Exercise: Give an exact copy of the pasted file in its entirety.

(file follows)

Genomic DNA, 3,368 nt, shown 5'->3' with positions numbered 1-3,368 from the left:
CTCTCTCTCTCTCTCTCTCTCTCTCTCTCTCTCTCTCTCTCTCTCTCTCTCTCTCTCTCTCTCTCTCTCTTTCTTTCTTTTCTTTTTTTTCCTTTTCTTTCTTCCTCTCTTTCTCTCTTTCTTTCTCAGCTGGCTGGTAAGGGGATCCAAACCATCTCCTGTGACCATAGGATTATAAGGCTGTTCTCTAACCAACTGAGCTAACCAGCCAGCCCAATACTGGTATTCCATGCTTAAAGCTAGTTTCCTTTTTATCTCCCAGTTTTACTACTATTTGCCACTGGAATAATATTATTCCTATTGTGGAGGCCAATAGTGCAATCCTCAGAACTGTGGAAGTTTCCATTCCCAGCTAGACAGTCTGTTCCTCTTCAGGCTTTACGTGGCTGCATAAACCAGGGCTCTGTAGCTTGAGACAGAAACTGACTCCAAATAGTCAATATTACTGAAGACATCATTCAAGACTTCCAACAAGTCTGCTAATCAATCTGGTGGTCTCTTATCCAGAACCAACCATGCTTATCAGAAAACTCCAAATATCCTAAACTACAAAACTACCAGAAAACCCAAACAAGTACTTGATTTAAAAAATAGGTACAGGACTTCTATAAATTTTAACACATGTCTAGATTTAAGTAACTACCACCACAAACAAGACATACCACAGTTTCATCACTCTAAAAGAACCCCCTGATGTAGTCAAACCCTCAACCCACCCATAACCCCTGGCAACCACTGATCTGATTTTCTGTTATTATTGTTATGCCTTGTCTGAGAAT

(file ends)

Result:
Genomic DNA, 3,368 nt, shown 5'->3' with positions numbered 1-3,368 from the left:
CTCTCTCTCTCTCTCTCTCTCTCTCTCTCTCTCTCTCTCTCTCTCTCTCTCTCTCTCTCTCTCTCTCTCTTTCTTTCTTTTCTTTTTTTTCCTTTTCTTTCTTCCTCTCTTTCTCTCTTTCTTTCTCAGCTGGCTGGTAAGGGGATCCAAACCATCTCCTGTGACCATAGGATTATAAGGCTGTTCTCTAACCAACTGAGCTAACCAGCCAGCCCAATACTGGTATTCCATGCTTAAAGCTAGTTTCCTTTTTATCTCCCAGTTTTACTACTATTTGCCACTGGAATAATATTATTCCTATTGTGGAGGCCAATAGTGCAATCCTCAGAACTGTGGAAGTTTCCATTCCCAGCTAGACAGTCTGTTCCTCTTCAGGCTTTACGTGGCTGCATAAACCAGGGCTCTGTAGCTTGAGACAGAAACTGACTCCAAATAGTCAATATTACTGAAGACATCATTCAAGACTTCCAACAAGTCTGCTAATCAATCTGGTGGTCTCTTATCCAGAACCAACCATGCTTATCAGAAAACTCCAAATATCCTAAACTACAAAACTACCAGAAAACCCAAACAAGTACTTGATTTAAAAAATAGGTACAGGACTTCTATAAATTTTAACACATGTCTAGATTTAAGTAACTACCACCACAAACAAGACATACCACAGTTTCATCACTCTAAAAGAACCCCCTGATGTAGTCAAACCCTCAACCCACCCATAACCCCTGGCAACCACTGATCTGATTTTCTGTTATTATTGTTATGCCTTGTCTGAGAAT